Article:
When government spends money, taxpayers need to ask some questions.
• What is this expenditure intended to accomplish?
• How much is this going to cost?
• Is this an appropriate allocation of our tax dollars?
• Are taxpayers getting a good (or reasonable) value for our money?
Cobb County is currently studying a $1 billion transit proposal, which includes
• Express buses operating in the approved-and-soon-to-be-built I-75 / I-575 managed lanes,
• Bus Rapid Transit operating in its own “barrier-separated” special lanes in the middle of Cobb Parkway, and
• 12 intersection grade separations.
Cobb already has successful bus service on Cobb Parkway. Do we need to improve this service? Perhaps. Do we need a billion dollar enhancement to our transit service on Cobb Parkway?
According to the AA (the Alternatives Analysis study), BRT will only cost $1 billion to build, as opposed to as much as $4 billion for light rail. And the AA exposes that BRT would only cost $6 million annually to operate and maintain, vs. up to $30 million annually for light rail. However, BRT is far more expensive than just increasing the frequency of existing buses.
If the only objective of this transit project were to improve transit service along Cobb Parkway, we could invest $2 million into doubling the frequency of the existing buses, and also running some additional buses that only stop at the major stops that have been identified along the BRT route. This $2 million investment would be a major upgrade from a transportation perspective, and would save taxpayers the remaining $998 million. It would also save millions in future annual operating and maintenance costs.
The other objective of the billion dollar transit proposal is to incentivize the redevelopment of private property. Cobb County has a Land Use Plan. Cobb is free to have its Land Use Plan allow high density mixed use development along this corridor. However, I continue to disagree with spending $1 billion of taxpayers’ tax dollars to incentivize the redevelopment of private property. I do not think this is an appropriate use of our tax dollars.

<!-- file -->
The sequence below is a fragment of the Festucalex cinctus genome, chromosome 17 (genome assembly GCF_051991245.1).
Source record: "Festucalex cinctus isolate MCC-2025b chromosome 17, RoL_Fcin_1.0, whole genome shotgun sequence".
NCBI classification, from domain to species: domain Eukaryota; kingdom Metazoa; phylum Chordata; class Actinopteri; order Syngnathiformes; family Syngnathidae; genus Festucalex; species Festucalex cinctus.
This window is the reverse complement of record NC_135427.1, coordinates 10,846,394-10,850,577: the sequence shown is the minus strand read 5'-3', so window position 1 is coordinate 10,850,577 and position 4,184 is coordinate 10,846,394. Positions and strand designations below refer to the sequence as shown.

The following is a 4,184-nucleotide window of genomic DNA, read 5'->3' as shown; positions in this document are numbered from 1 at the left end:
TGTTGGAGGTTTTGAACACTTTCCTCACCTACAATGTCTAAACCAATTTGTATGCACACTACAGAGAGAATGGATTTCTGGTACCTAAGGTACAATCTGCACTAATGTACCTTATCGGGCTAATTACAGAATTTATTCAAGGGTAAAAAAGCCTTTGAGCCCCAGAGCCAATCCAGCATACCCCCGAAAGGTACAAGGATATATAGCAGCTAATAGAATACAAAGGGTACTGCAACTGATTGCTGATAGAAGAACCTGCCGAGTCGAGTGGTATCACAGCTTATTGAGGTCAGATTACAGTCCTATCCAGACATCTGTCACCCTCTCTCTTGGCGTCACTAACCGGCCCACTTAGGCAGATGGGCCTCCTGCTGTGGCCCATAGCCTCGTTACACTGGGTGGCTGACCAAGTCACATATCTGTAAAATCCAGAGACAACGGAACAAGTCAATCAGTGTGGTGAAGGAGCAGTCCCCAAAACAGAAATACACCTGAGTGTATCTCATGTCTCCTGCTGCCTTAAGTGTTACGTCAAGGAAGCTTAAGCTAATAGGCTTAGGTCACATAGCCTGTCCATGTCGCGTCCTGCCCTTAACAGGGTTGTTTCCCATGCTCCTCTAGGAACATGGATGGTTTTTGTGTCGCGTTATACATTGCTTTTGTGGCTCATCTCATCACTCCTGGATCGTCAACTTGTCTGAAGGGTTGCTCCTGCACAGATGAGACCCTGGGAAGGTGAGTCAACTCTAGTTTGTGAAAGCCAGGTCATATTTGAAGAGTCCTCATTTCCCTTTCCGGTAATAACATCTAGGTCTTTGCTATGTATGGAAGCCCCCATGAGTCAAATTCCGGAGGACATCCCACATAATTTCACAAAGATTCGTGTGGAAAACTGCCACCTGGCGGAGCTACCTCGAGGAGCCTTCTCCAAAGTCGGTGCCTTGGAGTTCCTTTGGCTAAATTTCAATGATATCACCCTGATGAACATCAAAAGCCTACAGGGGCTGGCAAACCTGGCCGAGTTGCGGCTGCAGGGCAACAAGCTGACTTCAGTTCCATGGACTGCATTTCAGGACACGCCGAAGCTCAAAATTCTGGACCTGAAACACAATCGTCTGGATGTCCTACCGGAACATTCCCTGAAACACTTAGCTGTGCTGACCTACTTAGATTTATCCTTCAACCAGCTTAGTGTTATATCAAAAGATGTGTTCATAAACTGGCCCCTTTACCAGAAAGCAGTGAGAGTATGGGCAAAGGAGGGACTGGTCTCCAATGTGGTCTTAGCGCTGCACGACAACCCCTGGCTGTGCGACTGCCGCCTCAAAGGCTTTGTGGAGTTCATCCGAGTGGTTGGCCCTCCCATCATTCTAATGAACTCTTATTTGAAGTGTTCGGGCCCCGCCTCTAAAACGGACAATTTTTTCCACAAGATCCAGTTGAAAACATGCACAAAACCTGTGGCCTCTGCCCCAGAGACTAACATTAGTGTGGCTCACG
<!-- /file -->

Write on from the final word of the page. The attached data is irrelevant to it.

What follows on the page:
Future annual operating and maintenance costs for BRT would be much higher than just adding additional buses on Cobb Parkway.
• Will the extra millions of dollars for future operating and maintenance costs consume future funding that Cobb might have otherwise been able to use for other transportation needs elsewhere in Cobb?
• Will this misallocation of our financial resources take funding away from other needed services?
• Will this enhancement be so expensive to build and operate and maintain, that it will necessitate future tax increases?
One could also ask who are the special interests who would benefit / profit from the billion dollar plan, vs. a $2 million alternative that would do nothing more than to improve the existing transit service?
The BRT would operate in “barrier-separated” dedicated lanes, which would be built in the middle of Cobb Parkway. These barriers will block left turns into and out of existing businesses. This may adversely impact these businesses.
A large portion of the billion dollars will be spent on the “intersection grade separations.” (Grade separations means one crossing over the other.)
If these intersection grade separations were separating all north-south vehicular traffic from all east-west vehicular traffic, it would have had a huge benefit for reducing traffic congestion for everybody. However, these grade separations will cost hundreds of millions of dollars to build bridges for the buses to cross over these intersections.
Downtown city streets are designed to accommodate relatively slow-moving traffic, while also accommodating large amounts of pedestrian traffic. Cobb Parkway is not a city street. It is a major highway designed to allow fast-moving vehicular traffic to move longer distances. Is it realistic to try to convert the functionality of Cobb Parkway into the equivalent of a downtown city street?
BRT would operate entirely in the middle of Cobb Parkway. In order to get to the bus, every transit rider will have to cross to the middle of Cobb Parkway. And when the rider reaches their destination, they will again have to cross Cobb Parkway. Cobb promises to assure that this can be done safely. Can it be done safely, and conveniently, and at a reasonable cost, and not impede traffic flow on this major highway?
This project will not help to alleviate traffic congestion. Annual operating and maintenance costs will cost millions more than just increasing the frequency of the existing bus service. The existing bus service on Cobb Parkway could be significantly enhanced for $2 million, and therefore save taxpayers the other $998 million.
Does the billion dollar plan give taxpayers good value for our money?
Ron Sifen is president of the Cobb County Civic Coalition.